Portland sued for tossing homeless belongings


A class-action lawsuit accuses the city of Portland of throwing away the personal belongings of homeless individuals.

As first reported by Oregon Public Broadcasting, the Oregon Justice Resource Center, the OlsenDaines law firm, and the law office of Kelly D. Jones filed the lawsuit on behalf of the four homeless plaintiffs living in the city.

Under Portland's official policy, city bureaus responsible for dismantling unsanctioned campsites “must ensure humane treatment of homeless individuals and respect for property rights.” Those rights, the policy states, include retaining personal possessions “recognizable as belonging to a person and that has apparent use.” Items must be retained by the city at a designated site and returned to their owners within 30 days of inquiry.

The lawsuit alleges city contractors sweeping Portland's homeless camps did not catalog or return the clothing, tents, or bedding taken from the four plaintiffs. It claims such practices are “unlawful deprivations of property and liberty without due process of law” and violate the Fourteenth Amendment of the U.S. Constitution.

One of the plaintiffs, Jennifer Bryant, alleges that she was subjected to four sweeps in the past six months. Bryant ran a small wood-splitting business until she lost her work vehicle and home. She was living around Laurelhurst Park in November when she alleges sweepers seized her sleeping bag, bike, blankets, and the laptop she used to search for work. The next several months cost Bryant her job as a flagger after the city seized her work equipment. She claims the city never informed her where she could retrieve her property or documented them.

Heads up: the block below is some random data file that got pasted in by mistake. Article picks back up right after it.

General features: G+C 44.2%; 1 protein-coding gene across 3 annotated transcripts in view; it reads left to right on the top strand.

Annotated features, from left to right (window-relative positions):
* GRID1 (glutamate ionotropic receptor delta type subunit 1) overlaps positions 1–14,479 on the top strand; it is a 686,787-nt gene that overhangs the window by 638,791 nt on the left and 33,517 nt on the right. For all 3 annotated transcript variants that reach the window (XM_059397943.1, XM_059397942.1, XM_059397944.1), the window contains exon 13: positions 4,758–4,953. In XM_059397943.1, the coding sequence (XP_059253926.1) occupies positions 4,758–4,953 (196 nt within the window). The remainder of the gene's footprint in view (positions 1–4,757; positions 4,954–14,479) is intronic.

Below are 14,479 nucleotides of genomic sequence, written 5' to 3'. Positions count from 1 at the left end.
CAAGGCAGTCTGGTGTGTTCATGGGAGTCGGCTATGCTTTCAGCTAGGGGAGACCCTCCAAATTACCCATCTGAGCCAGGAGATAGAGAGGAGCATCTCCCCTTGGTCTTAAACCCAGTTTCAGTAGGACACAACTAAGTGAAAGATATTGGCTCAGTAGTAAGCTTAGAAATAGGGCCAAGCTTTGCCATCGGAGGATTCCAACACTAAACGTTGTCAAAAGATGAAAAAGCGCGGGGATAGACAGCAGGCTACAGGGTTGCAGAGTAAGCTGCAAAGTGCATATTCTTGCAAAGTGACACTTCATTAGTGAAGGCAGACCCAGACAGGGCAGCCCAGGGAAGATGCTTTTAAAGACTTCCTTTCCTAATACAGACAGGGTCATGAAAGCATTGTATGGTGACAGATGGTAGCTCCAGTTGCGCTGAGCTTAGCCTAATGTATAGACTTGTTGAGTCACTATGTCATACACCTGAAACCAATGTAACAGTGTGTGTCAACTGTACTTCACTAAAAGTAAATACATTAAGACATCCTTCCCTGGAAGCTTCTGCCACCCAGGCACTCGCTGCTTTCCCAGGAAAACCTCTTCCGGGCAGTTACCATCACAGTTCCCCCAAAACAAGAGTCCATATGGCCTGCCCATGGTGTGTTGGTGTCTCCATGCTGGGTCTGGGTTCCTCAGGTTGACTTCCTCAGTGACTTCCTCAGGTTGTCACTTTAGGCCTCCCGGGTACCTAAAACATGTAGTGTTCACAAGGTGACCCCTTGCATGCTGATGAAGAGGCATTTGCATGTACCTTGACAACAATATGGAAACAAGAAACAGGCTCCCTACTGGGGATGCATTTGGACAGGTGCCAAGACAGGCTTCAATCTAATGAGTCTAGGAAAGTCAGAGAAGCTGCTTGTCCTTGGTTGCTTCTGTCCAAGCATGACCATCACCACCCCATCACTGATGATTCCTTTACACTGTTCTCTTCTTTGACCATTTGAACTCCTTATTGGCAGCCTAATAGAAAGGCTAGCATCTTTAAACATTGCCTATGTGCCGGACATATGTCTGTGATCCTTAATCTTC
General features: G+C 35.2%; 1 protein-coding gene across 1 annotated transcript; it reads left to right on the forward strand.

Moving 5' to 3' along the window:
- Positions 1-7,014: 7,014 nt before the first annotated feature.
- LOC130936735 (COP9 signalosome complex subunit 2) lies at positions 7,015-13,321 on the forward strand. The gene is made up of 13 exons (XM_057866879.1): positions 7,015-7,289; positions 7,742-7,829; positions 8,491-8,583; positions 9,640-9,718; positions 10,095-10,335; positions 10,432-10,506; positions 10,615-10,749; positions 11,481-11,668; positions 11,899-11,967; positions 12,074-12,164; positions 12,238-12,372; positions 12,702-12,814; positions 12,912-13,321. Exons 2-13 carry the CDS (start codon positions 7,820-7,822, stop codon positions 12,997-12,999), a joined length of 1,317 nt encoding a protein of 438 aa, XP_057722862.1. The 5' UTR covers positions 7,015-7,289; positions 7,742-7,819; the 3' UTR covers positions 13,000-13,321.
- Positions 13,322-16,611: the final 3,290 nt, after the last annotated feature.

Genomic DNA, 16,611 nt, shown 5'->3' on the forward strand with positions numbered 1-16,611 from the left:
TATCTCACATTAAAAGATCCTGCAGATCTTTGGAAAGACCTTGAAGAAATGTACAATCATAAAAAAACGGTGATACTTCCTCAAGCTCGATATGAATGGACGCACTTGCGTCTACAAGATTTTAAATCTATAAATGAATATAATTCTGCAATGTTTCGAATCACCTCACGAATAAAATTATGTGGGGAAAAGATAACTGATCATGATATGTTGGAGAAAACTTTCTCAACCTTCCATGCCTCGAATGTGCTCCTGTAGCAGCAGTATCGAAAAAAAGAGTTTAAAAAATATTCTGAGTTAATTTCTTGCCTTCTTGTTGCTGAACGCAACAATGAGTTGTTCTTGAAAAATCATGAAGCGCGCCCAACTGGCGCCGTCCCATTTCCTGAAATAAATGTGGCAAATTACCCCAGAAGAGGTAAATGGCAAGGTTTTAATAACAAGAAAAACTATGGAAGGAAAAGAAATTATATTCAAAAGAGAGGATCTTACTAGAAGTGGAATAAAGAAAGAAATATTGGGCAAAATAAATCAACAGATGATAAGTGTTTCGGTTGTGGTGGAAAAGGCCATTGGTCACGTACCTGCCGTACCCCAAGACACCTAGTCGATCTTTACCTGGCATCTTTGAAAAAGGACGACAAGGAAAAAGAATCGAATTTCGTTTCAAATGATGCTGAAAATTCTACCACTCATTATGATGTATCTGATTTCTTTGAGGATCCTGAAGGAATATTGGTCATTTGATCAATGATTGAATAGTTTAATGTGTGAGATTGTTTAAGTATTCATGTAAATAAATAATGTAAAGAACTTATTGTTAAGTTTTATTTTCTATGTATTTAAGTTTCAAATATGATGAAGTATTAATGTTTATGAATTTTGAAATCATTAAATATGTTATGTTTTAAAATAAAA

Another plaintiff, Scott Rupp, was also living near Laurelhurst Park in December when city contractors took two of his tents, a $99 car battery, his blankets, tools, and three bikes he was putting together. He alleges in the lawsuit the city took a ring given to him by his late wife.

Days later, Rupp retrieved his belongings at a city warehouse, finding some of his clothes and two backpacks which were “muddy, moldy, and mildewed.” Rupp never recovered the rest of his items and claims the city never took photos of his belongings or kept a written inventory.

The plaintiffs do not demand monetary compensation in the lawsuit. Instead, they request that the city enforce the law as it stands.

“All we are asking is for the City to follow the laws that are already in place,” said attorney Michael Fuller in a statement. “We hope the mayor will simply agree to the relief we're seeking, rather than waste hundreds of thousands of taxpayer dollars litigating against our team of volunteer attorneys for the next year.”

The office of Portland Mayor Ted Wheeler declined to comment, citing its policy of not commenting on pending litigation.

Portland's homeless sweeps have been conducted by unarmed city contractors rather than the police since 2012. Earlier this month, the city decided to give homeless camps 48 hours public notice before conducting a sweep and 24 hours for homeless individuals to pack up and disperse.

State governments around the country, including in Washington and Oregon, are attempting to reform their laws concerning homelessness. A bill in the Oregon Legislature would make it illegal for authorities to disperse homeless individuals for such “reasonable” actives as sleeping or eating in public spaces. It was passed out of the Senate Judiciary Committee by a vote of 4-3 on Monday.

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